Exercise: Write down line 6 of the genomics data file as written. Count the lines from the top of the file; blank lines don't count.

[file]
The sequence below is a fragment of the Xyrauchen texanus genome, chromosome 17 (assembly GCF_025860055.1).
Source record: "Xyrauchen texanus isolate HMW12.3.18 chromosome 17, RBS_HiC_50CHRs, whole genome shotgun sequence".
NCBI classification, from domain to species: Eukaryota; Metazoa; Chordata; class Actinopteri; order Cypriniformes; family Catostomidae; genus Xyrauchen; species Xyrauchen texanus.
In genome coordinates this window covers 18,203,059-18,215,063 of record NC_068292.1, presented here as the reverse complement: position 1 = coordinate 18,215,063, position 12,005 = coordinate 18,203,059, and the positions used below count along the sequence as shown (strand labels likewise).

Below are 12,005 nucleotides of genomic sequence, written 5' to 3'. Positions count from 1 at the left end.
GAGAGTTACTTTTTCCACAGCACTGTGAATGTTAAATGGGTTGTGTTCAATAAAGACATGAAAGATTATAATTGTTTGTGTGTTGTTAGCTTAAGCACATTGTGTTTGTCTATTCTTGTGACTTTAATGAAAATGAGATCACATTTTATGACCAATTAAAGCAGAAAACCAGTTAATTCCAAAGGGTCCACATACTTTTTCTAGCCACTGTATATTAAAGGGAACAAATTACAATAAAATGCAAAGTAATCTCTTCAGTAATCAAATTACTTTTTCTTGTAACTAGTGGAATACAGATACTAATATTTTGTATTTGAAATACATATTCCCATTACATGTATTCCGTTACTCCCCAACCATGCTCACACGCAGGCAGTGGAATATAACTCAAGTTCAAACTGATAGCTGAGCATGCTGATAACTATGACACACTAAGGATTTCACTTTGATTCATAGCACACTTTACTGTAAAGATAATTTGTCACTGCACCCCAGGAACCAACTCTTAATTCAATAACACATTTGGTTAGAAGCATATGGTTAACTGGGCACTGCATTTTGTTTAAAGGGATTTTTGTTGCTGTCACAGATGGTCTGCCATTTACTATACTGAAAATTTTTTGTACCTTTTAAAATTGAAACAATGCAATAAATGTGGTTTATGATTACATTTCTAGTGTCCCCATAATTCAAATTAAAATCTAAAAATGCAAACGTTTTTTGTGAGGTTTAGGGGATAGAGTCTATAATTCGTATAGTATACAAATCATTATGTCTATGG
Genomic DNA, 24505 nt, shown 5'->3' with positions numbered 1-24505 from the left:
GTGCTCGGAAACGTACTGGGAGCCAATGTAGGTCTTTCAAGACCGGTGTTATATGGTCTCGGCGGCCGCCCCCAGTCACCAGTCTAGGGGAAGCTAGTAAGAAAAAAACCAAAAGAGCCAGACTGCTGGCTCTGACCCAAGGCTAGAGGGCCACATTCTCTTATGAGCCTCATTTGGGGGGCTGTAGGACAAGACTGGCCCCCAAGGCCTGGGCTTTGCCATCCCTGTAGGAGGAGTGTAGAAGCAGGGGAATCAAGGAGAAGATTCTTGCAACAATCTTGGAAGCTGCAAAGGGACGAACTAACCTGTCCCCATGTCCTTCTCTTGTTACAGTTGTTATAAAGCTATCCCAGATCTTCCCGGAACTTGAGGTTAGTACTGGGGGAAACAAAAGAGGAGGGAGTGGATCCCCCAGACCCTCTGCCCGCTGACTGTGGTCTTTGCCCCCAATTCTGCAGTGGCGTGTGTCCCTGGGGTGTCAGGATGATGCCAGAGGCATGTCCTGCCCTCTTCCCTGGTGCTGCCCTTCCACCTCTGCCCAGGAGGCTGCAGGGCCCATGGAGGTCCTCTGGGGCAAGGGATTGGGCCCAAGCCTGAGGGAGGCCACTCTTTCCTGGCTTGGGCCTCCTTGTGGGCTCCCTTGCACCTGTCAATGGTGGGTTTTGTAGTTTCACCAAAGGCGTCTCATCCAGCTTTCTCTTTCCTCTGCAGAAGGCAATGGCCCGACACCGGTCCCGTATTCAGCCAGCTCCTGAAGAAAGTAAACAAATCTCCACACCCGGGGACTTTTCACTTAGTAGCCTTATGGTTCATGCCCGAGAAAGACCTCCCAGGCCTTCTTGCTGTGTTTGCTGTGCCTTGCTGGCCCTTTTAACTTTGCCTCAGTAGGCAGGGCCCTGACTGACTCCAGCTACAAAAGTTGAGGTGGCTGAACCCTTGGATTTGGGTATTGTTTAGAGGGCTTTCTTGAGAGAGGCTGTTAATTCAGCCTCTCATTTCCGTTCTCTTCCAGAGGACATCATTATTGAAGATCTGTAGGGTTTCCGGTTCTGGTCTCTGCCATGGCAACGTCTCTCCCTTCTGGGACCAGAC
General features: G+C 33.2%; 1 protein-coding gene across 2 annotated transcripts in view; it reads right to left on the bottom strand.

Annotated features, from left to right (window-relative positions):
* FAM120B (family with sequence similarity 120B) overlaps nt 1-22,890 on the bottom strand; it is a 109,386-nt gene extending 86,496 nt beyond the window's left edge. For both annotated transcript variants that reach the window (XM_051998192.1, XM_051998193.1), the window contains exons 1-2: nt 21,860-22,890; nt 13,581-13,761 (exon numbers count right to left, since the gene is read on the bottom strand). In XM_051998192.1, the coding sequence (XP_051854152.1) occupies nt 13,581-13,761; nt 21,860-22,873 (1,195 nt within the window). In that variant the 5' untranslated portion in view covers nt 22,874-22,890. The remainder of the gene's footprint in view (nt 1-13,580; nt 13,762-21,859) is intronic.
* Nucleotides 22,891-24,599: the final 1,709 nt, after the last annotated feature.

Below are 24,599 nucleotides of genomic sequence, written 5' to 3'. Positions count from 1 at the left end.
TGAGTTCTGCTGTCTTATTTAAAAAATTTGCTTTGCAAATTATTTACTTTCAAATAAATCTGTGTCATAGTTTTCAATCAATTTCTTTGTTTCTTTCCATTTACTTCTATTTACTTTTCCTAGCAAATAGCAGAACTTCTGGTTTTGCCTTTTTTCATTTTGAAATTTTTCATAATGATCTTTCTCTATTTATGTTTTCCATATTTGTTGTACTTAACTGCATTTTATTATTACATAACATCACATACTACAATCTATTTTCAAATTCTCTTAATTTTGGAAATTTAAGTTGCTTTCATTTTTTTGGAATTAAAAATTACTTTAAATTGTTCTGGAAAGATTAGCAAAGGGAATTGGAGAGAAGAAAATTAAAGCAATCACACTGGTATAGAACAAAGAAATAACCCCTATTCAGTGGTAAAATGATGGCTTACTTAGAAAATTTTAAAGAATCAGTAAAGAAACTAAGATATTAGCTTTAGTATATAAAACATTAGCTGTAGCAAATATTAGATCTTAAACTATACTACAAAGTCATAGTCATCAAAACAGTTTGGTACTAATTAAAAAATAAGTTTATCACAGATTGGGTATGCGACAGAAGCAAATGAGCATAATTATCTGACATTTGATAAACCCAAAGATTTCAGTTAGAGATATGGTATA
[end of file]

GAGAGTTACTTTTTCCACAGCACTGTGAATGTTAAATGGGTTGTGTTCAATAAAGACATGAAAGATTATAATTGTTTGTGTGTTGTTAGCTTAAGCACATTGTGTTTGTCTATTCTTGTGACTTTAATGAAAATGAGATCACATTTTATGACCAATTAAAGCAGAAAACCAGTTAATTCCAAAGGGTCCACATACTTTTTCTAGCCACTGTATATTAAAGGGAACAAATTACAATAAAATGCAAAGTAATCTCTTCAGTAATCAAATTACTTTTTCTTGTAACTAGTGGAATACAGATACTAATATTTTGTATTTGAAATACATATTCCCATTACATGTATTCCGTTACTCCCCAACCATGCTCACACGCAGGCAGTGGAATATAACTCAAGTTCAAACTGATAGCTGAGCATGCTGATAACTATGACACACTAAGGATTTCACTTTGATTCATAGCACACTTTACTGTAAAGATAATTTGTCACTGCACCCCAGGAACCAACTCTTAATTCAATAACACATTTGGTTAGAAGCATATGGTTAACTGGGCACTGCATTTTGTTTAAAGGGATTTTTGTTGCTGTCACAGATGGTCTGCCATTTACTATACTGAAAATTTTTTGTACCTTTTAAAATTGAAACAATGCAATAAATGTGGTTTATGATTACATTTCTAGTGTCCCCATAATTCAAATTAAAATCTAAAAATGCAAACGTTTTTTGTGAGGTTTAGGGGATAGAGTCTATAATTCGTATAGTATACAAATCATTATGTCTATGG